I thought this memoir would be similar to Frances Mayes' Under the Tuscan Sun, and it was, in a way. Of course, this book is about the building of new house in Wyoming, as opposed to restoring an old villa in Tuscany, but many of the problems are the same: acquiring the property, poor workmanship, budget overruns, plumbing disasters, the difficulty of living in a space that is under construction, etc. In both books, the most reliable and skilled workers become almost like family. However, Bird Cloud opens with an overly long section about the author's father's family history, and this just seemed like filler to me. The middle section is about the process of designing and building the house, and the pace of the book picks up after the genealogy section ends. The final section is devoted to birds on the property, and I have mixed feelings about that section. I think she wanted to make a point about the fact that no matter how much effort and expense you put into building a house that is friendly to the environment, you are almost certain to disrupt some habitats. In one instance, a flock of birds (I forget the species) stopped feeding near the house because the landscapers replaced the weeds with a native grass. The finale is an homage to the bald and golden eagles that take up residence near the house and is immensely sad, while at the same time depicting their resilience. Certainly the fact that the house is unreachable in winter is a showstopper, but possibly her guilt over its impact on the wildlife may taint her love of the surrounding beauty enough to force her to sell it. We'll see…

Wednesday, December 14, 2011


Some of Handler's stories are just plain embarrassing, and I have to hand it to her for owning up, assuming all of them are basically true. On the other hand, in some cases there was just too much information. I didn't actually read this book; I listened to the audio version, and I think that's the way to go. She does a fake English accent to re-create a scene in a London restaurant, and her other vocal imitations evoke vivid images of everyone from her dad to her fellow inmates at a women's prison where she was incarcerated briefly for a DUI. She refreshingly eschews political correctness with her tale of a drunken, manipulative dwarf and stashes a lover under the bed while another lover dumps her. Her mouth lands her in various chases that end with scraped knees and dishevelment, including a rumble that she unwisely initiates – emboldened by her kickboxing training – with a group of Latinas,. She's scrupulously honest at times, including the admission of a re-gifting to a woman who lied about having a birthday, and on other occasions finds herself way out on a limb, after having begun telling some fiction on a lark. The best LOL moment is when she keeps a food journal for a nutritionist and recounts the exact number of items she ate at a shower, including more than a dozen jalapeƱo poppers and pigs-in-a-blanket.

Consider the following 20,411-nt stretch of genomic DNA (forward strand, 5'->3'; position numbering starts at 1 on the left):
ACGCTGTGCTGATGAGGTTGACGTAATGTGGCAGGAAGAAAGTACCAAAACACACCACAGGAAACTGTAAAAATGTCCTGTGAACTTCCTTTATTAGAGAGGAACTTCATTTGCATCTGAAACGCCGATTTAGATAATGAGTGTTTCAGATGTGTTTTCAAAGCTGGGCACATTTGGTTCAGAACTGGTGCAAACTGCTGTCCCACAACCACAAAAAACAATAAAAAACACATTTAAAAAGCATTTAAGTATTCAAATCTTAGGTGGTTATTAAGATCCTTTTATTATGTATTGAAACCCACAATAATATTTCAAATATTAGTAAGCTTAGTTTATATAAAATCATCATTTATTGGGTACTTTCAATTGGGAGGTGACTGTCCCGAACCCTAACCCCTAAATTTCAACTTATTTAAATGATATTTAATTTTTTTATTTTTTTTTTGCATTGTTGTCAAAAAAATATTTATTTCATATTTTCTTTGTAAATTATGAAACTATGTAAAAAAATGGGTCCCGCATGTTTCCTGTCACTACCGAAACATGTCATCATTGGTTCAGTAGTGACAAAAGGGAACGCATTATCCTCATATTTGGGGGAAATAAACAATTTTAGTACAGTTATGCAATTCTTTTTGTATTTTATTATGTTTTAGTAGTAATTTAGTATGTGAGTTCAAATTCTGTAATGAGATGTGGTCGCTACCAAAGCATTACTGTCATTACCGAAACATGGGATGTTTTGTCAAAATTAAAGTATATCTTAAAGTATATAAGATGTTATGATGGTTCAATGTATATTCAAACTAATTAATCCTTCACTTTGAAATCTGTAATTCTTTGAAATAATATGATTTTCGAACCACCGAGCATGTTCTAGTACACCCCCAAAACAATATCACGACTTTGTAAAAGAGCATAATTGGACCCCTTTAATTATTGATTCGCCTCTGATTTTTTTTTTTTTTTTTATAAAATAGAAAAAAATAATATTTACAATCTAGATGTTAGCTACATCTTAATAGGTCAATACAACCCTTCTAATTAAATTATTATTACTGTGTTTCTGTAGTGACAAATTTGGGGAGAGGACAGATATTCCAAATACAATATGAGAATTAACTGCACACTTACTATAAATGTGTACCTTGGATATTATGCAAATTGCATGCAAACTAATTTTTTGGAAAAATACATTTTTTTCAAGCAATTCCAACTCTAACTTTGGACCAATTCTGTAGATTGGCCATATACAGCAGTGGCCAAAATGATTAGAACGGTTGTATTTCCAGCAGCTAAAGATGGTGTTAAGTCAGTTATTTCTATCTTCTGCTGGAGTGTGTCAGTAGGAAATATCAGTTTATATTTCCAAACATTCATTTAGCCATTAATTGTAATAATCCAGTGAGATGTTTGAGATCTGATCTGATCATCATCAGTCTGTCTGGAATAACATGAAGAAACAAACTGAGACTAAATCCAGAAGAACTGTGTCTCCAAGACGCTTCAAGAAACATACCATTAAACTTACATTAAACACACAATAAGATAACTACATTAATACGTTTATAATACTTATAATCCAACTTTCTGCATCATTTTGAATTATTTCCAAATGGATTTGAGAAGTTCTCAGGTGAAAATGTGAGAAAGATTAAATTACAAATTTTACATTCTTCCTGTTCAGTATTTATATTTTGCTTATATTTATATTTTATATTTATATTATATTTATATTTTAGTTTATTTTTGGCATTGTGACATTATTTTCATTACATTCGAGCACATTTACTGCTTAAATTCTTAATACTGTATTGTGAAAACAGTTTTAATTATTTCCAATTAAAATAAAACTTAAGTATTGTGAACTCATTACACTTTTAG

Tuesday, December 13, 2011


Rick Bragg's memoir is like Angela's Ashes set in rural Alabama. His mother repeatedly has to bundle up her family and return to her mother's farm to escape the wrath of her alcoholic husband. For her three sons, anything is preferable to life with their father, where starvation is just around the corner, since his employability makes them ineligible for welfare. Like Frank McCourt, Rick Bragg's love of books helps lift him out of poverty. Bragg manages to inject a good amount of humor into his story as well, but I could have done without the bad grammar that just helps propagate the myth that all Southerners butcher the language. The book becomes less engrossing after the author reaches adulthood, working as a reporter for a string of newspapers. I have to say, though, that the most moving section of the book was his account of his mother's accompanying him to New York to receive his Pulitzer Prize.

Monday, December 12, 2011